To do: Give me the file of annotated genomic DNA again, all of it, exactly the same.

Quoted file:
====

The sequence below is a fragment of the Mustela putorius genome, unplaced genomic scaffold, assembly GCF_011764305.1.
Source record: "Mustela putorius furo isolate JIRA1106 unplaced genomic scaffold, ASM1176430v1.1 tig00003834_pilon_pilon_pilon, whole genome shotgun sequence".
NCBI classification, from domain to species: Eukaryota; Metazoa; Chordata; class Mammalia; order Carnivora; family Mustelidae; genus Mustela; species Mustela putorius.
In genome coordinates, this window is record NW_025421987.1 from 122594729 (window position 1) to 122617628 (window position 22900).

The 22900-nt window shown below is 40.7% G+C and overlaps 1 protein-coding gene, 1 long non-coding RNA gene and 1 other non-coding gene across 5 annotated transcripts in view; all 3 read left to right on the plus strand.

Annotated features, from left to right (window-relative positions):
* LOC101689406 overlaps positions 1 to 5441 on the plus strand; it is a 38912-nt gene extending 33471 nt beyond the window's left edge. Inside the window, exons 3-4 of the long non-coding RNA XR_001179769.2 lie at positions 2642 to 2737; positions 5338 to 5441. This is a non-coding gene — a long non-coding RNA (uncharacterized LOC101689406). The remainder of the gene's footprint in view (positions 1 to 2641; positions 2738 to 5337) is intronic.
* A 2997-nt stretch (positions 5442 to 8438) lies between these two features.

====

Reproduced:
The sequence below is a fragment of the Mustela putorius genome, unplaced genomic scaffold, assembly GCF_011764305.1.
Source record: "Mustela putorius furo isolate JIRA1106 unplaced genomic scaffold, ASM1176430v1.1 tig00003834_pilon_pilon_pilon, whole genome shotgun sequence".
NCBI classification, from domain to species: Eukaryota; Metazoa; Chordata; class Mammalia; order Carnivora; family Mustelidae; genus Mustela; species Mustela putorius.
In genome coordinates, this window is record NW_025421987.1 from 122594729 (window position 1) to 122617628 (window position 22900).

The 22900-nt window shown below is 40.7% G+C and overlaps 1 protein-coding gene, 1 long non-coding RNA gene and 1 other non-coding gene across 5 annotated transcripts in view; all 3 read left to right on the plus strand.

Annotated features, from left to right (window-relative positions):
* LOC101689406 overlaps positions 1 to 5441 on the plus strand; it is a 38912-nt gene extending 33471 nt beyond the window's left edge. Inside the window, exons 3-4 of the long non-coding RNA XR_001179769.2 lie at positions 2642 to 2737; positions 5338 to 5441. This is a non-coding gene — a long non-coding RNA (uncharacterized LOC101689406). The remainder of the gene's footprint in view (positions 1 to 2641; positions 2738 to 5337) is intronic.
* A 2997-nt stretch (positions 5442 to 8438) lies between these two features.